Cape Town - It was a long time in coming!
But on Saturday afternoon, Highlands Park gained a measure of revenge for the controversial Cup Final defeat against Kaizer Chiefs 41 years ago with a nail-biting 6-5 penalty shoot-out victory at the rain-swept Mukhulong Stdium after finishing 1-1 after extra-time in the Nedbank Cup last 16 clash.
Julian Turner, the historian of the club known as the "Lions of the North”, recalls how Highlands Park suffered a bitter loss in the replay of what was then known as the 1979 Mainstay Cup final at Orlando Stadium after believing they had won the game "fair and square" in the original final at the Rand Stadium.
"The score at the jam-packed Rand Stadium was 3-3 in the last minute of extra-time when Andy Stanton headed home what appeared a perfectly good winning goal following a corner," said Turner, "but instead referee Dave Griffith disallowed the score and the outcome was then settled when Chiefs won the replay 2-0 in the reply at the Orlando Stadium four days later."
The Highlands' historian says Griffith later admitted he had only disallowed Stanton's goal because the atmosphere was so high-charged at a combustible Rand Stadium over-crowded with 50 000 spectators dominated almost entirely by Chiefs supporters that he feared "lives could have been at stake" had the game ended with a shock late winner deciding the outcome.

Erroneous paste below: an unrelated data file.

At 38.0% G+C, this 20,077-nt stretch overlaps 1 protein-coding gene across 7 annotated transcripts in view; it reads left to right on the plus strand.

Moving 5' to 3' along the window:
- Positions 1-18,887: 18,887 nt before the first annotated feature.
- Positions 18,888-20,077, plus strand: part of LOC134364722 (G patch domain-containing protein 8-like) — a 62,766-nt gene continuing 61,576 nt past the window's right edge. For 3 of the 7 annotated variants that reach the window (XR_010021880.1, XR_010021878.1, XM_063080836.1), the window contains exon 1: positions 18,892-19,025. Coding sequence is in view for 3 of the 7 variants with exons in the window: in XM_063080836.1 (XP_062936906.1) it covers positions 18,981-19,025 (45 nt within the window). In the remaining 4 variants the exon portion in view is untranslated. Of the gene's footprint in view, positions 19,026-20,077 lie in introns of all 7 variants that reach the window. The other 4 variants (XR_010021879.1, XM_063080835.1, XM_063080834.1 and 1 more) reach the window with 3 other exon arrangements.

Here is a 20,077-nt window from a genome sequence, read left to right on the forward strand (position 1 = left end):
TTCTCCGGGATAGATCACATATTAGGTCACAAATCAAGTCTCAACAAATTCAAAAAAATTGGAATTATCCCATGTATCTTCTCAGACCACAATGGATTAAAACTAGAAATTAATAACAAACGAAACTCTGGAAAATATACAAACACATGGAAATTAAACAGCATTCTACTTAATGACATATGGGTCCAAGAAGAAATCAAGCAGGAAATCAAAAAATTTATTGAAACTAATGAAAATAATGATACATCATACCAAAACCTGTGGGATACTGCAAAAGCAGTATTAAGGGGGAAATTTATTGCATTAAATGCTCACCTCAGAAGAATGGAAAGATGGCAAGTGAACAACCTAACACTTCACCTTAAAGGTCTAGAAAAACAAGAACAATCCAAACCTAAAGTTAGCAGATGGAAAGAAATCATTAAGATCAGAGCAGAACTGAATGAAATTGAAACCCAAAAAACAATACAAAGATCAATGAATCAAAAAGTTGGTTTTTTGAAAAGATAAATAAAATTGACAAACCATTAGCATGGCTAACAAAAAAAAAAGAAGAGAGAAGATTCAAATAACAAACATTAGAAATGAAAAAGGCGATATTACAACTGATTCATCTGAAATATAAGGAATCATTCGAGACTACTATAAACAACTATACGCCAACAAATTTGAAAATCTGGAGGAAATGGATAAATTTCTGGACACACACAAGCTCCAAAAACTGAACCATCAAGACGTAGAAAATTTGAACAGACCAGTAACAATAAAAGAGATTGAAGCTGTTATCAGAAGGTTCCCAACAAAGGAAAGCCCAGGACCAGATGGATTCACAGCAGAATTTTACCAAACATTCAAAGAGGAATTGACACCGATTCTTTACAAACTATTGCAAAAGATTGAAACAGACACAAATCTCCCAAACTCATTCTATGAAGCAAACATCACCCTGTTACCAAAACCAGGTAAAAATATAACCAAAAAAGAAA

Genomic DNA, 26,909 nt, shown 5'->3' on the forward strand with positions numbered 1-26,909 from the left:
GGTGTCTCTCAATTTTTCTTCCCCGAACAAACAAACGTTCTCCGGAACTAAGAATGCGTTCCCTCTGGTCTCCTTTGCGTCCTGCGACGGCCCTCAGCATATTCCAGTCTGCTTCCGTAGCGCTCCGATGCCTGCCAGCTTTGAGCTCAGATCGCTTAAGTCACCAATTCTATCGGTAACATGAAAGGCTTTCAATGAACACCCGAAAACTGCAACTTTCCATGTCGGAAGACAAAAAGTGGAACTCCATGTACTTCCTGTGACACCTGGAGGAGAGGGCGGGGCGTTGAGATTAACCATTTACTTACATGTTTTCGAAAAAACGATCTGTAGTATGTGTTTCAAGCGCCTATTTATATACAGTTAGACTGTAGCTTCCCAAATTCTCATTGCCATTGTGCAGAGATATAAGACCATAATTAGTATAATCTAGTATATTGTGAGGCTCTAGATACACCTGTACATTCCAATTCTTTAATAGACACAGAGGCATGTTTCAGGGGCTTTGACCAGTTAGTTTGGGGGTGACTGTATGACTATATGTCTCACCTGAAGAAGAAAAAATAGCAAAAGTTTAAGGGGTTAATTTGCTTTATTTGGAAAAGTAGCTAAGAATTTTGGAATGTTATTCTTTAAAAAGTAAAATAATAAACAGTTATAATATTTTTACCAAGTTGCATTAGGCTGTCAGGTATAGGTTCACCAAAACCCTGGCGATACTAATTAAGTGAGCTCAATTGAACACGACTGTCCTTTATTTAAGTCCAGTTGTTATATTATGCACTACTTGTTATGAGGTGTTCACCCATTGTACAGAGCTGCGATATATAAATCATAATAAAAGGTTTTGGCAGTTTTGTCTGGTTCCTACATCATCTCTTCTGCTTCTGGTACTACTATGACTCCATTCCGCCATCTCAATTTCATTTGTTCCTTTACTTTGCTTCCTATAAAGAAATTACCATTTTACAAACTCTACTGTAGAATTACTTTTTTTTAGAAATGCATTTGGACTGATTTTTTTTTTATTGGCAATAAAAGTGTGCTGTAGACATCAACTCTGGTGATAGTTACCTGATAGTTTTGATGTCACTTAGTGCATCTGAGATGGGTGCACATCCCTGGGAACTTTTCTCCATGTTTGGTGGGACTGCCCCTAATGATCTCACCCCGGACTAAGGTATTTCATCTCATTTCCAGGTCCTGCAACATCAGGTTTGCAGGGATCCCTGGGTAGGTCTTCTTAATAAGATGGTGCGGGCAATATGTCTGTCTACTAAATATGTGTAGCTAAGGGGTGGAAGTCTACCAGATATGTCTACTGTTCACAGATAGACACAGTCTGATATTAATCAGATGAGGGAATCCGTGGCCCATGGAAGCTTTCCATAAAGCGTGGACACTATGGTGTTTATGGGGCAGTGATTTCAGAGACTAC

"The game took place during the early teething days of non-racial soccer in apartheid-torn South Africa," added Turner, "and emotions were at boiling point. When the final was replayed at Orlando Stadium, Chiefs gained an early ascendancy and controlled the outcome."
Turner points out that since 1979 Highlands and Chiefs had not crossed swords in a South African Cup match in 41 years, with Highlands having sold their NPSL franchise to what was to become Jomo Cosmos in 1982 and only returning to the mainstream of South African soccer three seasons ago.
"Playing and beating a team of Chiefs' renown is always something special," says Highlands chairperson Brad Kaftel, "but recalling that historic clash 41 years ago does add a little extra nostalgia and satisfaction to the occasion."
And with Highlands in the 1960s emerging the glamour club of South African soccer and Chiefs taking over this mantle in more recent times, the matches between "The Lions of the North" and Amakhosi contain a special element of fascination, with the topsy-turvy, grimly-fought nature of Saturday's game no exception.